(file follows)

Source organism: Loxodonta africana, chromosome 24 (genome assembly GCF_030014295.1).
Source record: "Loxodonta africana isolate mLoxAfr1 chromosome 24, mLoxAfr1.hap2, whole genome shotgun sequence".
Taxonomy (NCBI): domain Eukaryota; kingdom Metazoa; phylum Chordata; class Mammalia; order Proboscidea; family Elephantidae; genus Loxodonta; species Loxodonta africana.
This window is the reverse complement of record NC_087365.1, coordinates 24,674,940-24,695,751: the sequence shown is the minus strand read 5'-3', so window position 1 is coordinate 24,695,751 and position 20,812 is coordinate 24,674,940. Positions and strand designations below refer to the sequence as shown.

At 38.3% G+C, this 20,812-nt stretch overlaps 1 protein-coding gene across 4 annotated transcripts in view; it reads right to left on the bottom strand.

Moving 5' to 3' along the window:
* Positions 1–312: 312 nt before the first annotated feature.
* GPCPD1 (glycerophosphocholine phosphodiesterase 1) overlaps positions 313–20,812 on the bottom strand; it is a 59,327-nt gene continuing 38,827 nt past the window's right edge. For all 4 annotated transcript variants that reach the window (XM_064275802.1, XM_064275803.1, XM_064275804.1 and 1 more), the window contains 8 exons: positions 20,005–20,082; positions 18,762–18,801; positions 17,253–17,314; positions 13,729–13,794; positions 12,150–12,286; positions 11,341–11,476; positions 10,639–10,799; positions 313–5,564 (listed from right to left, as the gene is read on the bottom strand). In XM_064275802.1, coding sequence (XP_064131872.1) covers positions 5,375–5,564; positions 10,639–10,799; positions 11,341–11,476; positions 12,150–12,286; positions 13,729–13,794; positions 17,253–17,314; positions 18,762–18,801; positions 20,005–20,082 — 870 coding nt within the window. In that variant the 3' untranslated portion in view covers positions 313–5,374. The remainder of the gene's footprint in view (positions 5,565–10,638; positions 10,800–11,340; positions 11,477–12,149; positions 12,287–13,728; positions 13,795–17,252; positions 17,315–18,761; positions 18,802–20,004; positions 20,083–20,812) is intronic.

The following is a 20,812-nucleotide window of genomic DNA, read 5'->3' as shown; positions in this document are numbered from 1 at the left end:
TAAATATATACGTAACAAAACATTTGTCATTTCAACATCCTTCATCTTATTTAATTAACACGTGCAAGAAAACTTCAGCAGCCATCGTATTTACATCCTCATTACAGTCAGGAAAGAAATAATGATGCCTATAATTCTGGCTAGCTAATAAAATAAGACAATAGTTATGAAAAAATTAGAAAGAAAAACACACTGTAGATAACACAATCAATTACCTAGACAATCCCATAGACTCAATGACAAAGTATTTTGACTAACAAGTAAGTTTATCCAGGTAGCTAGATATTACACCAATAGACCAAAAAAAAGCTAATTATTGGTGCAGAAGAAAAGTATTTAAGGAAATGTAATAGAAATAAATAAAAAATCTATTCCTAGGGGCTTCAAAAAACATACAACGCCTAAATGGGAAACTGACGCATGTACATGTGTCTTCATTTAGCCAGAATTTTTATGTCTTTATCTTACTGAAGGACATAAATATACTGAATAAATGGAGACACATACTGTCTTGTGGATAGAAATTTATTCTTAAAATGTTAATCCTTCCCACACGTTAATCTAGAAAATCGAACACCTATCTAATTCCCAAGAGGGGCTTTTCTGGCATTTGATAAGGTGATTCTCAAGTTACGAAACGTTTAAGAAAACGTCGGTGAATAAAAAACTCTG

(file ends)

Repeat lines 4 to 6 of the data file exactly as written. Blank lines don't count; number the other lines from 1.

This window is the reverse complement of record NC_087365.1, coordinates 24,674,940-24,695,751: the sequence shown is the minus strand read 5'-3', so window position 1 is coordinate 24,695,751 and position 20,812 is coordinate 24,674,940. Positions and strand designations below refer to the sequence as shown.

At 38.3% G+C, this 20,812-nt stretch overlaps 1 protein-coding gene across 4 annotated transcripts in view; it reads right to left on the bottom strand.

Moving 5' to 3' along the window: